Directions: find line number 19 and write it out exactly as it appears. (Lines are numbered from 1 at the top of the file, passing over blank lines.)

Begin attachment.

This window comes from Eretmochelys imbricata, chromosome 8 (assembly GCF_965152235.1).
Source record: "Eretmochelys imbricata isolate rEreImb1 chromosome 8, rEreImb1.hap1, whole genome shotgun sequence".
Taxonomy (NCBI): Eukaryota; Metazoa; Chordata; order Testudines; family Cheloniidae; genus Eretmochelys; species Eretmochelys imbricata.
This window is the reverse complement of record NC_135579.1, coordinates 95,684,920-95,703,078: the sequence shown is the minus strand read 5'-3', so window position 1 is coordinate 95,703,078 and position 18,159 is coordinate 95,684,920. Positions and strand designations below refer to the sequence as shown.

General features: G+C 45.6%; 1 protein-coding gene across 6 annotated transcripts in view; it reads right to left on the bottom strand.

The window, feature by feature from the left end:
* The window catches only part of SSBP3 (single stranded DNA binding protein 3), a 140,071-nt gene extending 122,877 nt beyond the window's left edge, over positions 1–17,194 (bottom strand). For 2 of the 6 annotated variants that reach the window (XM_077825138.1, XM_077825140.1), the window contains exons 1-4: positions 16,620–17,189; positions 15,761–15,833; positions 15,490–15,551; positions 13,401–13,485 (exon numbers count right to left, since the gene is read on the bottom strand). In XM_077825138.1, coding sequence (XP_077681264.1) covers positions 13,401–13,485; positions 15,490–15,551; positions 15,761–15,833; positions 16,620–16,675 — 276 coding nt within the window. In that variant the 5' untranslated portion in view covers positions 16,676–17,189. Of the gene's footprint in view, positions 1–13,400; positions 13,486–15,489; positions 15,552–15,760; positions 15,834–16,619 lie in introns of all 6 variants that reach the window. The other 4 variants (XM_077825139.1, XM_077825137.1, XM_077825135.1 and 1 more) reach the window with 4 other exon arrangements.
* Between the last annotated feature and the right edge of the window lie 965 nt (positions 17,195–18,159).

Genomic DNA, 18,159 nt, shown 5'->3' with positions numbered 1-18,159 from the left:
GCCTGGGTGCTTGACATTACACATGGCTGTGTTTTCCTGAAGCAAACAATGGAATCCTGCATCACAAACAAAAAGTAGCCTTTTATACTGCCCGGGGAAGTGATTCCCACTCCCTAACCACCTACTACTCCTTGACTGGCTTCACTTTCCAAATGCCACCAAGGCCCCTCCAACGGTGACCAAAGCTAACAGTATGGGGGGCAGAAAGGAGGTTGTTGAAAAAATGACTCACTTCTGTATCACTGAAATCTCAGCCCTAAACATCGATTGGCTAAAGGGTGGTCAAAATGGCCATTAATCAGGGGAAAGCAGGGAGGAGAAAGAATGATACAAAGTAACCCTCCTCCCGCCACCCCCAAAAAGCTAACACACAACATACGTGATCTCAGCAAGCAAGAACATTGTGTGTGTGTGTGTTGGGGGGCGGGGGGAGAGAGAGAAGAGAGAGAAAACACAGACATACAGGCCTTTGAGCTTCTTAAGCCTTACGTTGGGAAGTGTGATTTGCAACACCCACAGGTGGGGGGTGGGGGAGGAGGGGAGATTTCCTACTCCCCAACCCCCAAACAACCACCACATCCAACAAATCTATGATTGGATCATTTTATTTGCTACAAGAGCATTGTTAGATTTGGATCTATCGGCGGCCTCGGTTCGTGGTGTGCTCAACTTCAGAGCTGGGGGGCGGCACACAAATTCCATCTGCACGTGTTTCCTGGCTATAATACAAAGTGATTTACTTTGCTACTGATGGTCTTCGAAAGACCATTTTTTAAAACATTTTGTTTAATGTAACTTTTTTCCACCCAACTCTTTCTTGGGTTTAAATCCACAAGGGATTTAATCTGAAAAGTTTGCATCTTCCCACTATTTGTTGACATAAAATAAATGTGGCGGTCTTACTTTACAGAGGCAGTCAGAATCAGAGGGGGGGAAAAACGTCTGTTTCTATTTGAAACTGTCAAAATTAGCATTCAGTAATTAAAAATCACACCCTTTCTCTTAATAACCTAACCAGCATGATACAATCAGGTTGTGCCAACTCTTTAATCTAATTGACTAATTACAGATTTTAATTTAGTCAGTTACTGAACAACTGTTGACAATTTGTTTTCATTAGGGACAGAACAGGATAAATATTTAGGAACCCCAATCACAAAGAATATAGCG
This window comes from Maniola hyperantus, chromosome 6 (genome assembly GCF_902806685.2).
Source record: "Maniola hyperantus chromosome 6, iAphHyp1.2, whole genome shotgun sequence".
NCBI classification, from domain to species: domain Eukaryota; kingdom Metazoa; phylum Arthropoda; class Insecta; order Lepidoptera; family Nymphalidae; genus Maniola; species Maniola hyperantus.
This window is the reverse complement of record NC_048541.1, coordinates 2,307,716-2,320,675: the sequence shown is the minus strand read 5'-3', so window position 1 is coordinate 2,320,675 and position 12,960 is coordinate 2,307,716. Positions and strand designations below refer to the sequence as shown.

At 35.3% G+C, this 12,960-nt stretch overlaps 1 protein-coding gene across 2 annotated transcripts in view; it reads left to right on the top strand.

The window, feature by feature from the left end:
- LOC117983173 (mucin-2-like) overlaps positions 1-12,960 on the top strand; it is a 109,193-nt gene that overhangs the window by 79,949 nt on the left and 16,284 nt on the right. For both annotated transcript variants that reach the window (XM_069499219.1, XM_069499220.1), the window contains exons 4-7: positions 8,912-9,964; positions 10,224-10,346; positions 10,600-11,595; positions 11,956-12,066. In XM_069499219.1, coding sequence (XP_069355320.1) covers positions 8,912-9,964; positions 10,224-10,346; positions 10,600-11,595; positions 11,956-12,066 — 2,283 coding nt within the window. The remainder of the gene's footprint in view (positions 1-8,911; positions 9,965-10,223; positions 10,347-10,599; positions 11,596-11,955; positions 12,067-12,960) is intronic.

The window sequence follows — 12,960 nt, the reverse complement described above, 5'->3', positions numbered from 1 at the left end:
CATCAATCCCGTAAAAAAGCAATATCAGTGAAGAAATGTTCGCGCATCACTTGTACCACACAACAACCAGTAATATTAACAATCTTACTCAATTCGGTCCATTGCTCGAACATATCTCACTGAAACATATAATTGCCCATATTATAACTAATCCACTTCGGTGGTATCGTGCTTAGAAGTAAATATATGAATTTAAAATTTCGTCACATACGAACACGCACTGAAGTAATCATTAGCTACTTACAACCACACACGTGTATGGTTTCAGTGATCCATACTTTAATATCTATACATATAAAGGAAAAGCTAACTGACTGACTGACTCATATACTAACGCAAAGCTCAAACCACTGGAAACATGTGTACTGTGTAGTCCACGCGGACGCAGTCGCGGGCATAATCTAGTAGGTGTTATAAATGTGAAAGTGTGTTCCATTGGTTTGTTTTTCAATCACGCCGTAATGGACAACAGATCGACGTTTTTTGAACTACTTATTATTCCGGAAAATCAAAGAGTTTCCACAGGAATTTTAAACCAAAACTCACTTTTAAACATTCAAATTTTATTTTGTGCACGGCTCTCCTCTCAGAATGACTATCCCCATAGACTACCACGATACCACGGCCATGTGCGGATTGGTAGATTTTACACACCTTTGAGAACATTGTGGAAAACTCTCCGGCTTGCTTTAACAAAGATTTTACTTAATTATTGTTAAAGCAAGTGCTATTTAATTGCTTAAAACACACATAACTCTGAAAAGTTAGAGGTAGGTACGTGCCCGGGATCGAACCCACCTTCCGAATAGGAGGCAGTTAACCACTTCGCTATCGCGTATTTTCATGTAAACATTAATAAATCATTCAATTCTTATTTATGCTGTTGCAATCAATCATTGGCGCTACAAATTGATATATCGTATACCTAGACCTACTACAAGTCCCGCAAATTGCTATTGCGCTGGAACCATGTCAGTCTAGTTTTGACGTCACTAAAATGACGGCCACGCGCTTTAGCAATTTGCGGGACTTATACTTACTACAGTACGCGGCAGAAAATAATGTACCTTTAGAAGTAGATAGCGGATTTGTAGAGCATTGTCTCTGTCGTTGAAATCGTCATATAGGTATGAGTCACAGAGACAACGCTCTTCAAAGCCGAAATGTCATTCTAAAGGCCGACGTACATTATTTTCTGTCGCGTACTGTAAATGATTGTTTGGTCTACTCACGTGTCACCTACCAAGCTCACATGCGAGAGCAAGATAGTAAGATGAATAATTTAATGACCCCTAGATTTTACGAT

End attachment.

CATCAATCCCGTAAAAAAGCAATATCAGTGAAGAAATGTTCGCGCATCACTTGTACCACACAACAACCAGTAATATTAACAATCTTACTCAATTCGGTCCATTGCTCGAACATATCTCACTGAAACATATAATTGCCCATATTATAACTAATCCACTTCGGTGGTATCGTGCTTAGAAGTAAATATATGAATTTAAAATTTCGTCACATACGAACACGCACTGAAGTAATCATTAGCTACTTACAACCACACACGTGTATGGTTTCAGTGATCCATACTTTAATATCTATACATATAAAGGAAAAGCTAACTGACTGACTGACTCATATACTAACGCAAAGCTCAAACCACTGGAAACATGTGTACTGTGTAGTCCACGCGGACGCAGTCGCGGGCATAATCTAGTAGGTGTTATAAATGTGAAAGTGTGTTCCATTGGTTTGTTTTTCAATCACGCCGTAATGGACAACAGATCGACGTTTTTTGAACTACTTATTATTCCGGAAAATCAAAGAGTTTCCACAGGAATTTTAAACCAAAACTCACTTTTAAACATTCAAATTTTATTTTGTGCACGGCTCTCCTCTCAGAATGACTATCCCCATAGACTACCACGATACCACGGCCATGTGCGGATTGGTAGATTTTACACACCTTTGAGAACATTGTGGAAAACTCTCCGGCTTGCTTTAACAAAGATTTTACTTAATTATTGTTAAAGCAAGTGCTATTTAATTGCTTAAAACACACATAACTCTGAAAAGTTAGAGGTAGGTACGTGCCCGGGATCGAACCCACCTTCCGAATAGGAGGCAGTTAACCACTTCGCTATCGCGTATTTTCATGTAAACATTAATAAATCATTCAATTCTTATTTATGCTGTTGCAATCAATCATTGGCGCTACAAATTGATATATCGTATACCTAGACCTACTACAAGTCCCGCAAATTGCTATTGCGCTGGAACCATGTCAGTCTAGTTTTGACGTCACTAAAATGACGGCCACGCGCTTTAGCAATTTGCGGGACTTATACTTACTACAGTACGCGGCAGAAAATAATGTACCTTTAGAAGTAGATAGCGGATTTGTAGAGCATTGTCTCTGTCGTTGAAATCGTCATATAGGTATGAGTCACAGAGACAACGCTCTTCAAAGCCGAAATGTCATTCTAAAGGCCGACGTACATTATTTTCTGTCGCGTACTGTAAATGATTGTTTGGTCTACTCACGTGTCACCTACCAAGCTCACATGCGAGAGCAAGATAGTAAGATGAATAATTTAATGACCCCTAGATTTTACGAT